What is the NII?

The NII (or "information superhighway") is a term coined by the U.S. government to describe the convergence of telecommunications, information technologies, and the entertainment industry [1]. It is this convergence of discrete information industries into one that is seen to be the essential step toward the realization of an NII. The NII is not, however, one monolithic network--quite the opposite. It is a series of components, including the collection of public and private high-speed, interactive, narrow and broadband networks, which in some cases already exist and in many cases have yet to be built. It is the satellite, terrestrial, and wireless "conduits" that deliver content to homes, businesses, and other public and private institutions. It is the information and content that flow over the infrastructure, whether in the form of databases, the written word, a film, a piece of music, a sound recording, a picture, or computer software. It is the computers, televisions, telephones, radios, and other products that people switch on to access the infrastructure. It is the people who provide, manage, and generate new information and those that will help others do the same. And it is the customers.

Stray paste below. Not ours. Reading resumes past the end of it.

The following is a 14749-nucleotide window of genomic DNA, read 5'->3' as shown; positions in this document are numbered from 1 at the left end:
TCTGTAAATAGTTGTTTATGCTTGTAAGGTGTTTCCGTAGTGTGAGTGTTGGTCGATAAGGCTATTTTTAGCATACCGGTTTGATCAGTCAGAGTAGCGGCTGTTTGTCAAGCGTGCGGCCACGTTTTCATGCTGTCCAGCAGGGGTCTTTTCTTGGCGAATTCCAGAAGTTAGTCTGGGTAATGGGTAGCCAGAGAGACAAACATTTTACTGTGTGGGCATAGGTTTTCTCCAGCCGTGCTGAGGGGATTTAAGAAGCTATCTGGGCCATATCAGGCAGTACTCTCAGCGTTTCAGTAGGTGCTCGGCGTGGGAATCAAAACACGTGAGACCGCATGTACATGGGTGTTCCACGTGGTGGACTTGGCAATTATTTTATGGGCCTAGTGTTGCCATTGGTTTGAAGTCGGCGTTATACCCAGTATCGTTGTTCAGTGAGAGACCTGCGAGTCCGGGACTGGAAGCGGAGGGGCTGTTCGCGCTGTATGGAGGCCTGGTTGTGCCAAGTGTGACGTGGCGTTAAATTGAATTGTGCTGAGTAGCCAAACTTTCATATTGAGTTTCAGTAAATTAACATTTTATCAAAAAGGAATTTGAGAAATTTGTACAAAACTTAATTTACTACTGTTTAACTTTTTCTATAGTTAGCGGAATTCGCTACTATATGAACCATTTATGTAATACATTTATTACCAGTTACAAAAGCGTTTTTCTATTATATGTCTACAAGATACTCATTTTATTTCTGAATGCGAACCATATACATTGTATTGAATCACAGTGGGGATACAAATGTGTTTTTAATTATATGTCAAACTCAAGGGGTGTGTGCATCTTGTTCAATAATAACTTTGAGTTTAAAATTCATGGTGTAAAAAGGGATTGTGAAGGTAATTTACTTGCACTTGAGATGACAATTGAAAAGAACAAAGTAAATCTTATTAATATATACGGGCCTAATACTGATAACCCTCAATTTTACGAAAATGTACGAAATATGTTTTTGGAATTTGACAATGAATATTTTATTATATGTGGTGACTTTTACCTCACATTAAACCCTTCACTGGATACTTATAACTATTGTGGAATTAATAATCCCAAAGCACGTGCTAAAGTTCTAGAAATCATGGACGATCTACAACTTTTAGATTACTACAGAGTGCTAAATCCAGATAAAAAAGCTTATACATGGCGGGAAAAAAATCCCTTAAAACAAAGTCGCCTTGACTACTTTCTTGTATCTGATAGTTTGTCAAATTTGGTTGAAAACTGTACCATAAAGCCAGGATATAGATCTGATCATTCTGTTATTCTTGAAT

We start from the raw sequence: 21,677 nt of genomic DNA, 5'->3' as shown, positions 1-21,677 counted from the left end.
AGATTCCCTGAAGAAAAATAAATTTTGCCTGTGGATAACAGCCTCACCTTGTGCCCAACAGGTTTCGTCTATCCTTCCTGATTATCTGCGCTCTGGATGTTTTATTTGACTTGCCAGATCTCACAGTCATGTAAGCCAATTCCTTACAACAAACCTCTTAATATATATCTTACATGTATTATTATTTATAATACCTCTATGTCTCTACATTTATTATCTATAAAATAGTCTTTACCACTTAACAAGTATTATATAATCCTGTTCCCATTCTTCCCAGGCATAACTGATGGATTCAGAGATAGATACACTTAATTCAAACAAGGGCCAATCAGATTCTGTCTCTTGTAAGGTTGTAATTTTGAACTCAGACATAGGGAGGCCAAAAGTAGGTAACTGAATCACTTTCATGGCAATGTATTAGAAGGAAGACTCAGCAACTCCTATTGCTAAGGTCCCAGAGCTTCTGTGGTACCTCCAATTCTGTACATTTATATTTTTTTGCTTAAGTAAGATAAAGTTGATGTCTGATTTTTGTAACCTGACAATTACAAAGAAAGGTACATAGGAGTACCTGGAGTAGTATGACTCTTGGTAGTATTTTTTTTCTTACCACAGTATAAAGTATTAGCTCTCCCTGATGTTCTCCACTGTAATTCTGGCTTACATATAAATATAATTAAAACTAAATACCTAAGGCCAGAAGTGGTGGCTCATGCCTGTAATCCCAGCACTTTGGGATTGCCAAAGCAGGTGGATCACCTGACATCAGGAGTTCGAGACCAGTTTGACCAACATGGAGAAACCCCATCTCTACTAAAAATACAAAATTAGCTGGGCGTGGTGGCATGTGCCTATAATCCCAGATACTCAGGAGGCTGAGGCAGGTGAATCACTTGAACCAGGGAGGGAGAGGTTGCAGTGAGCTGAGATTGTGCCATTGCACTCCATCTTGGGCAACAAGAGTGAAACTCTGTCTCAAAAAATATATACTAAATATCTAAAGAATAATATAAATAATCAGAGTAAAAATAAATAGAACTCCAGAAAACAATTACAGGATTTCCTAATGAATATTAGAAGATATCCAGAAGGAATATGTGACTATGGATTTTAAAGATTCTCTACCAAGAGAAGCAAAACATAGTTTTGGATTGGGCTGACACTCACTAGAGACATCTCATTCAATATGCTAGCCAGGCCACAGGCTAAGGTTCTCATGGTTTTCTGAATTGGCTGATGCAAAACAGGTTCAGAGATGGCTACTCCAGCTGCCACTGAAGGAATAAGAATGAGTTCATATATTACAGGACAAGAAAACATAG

As such, the NII is an all-encompassing concept put forward to link economic and social development with new networking technologies. Thus far, at the policy level the NII has been first and foremost a statement of intent: the intent to coordinate across what have been previously disparate industries in order to create (or maintain) a competitive economic framework. Principally, these industries are the telecommunications, broadcast, and computer industries. All are moving inexorably toward providing interconnected digital services to government, business, and individuals within the home. All information infrastructure providers as well as information service providers are looking to participate in the integration of the computer, telephone, and television networks and appliances. These three industries--telecommunications, computers, and broadcast--have very different histories, and, as a result, have had, until recently, substantially different industrial structures (see table 1) [2].

Table 1. NII's converging industries
Ownership Market Structure Market Scope
Telecoms Public Regulated Mixed
Computers Private Unregulated International
Broadcast Mixed Regulated Domestic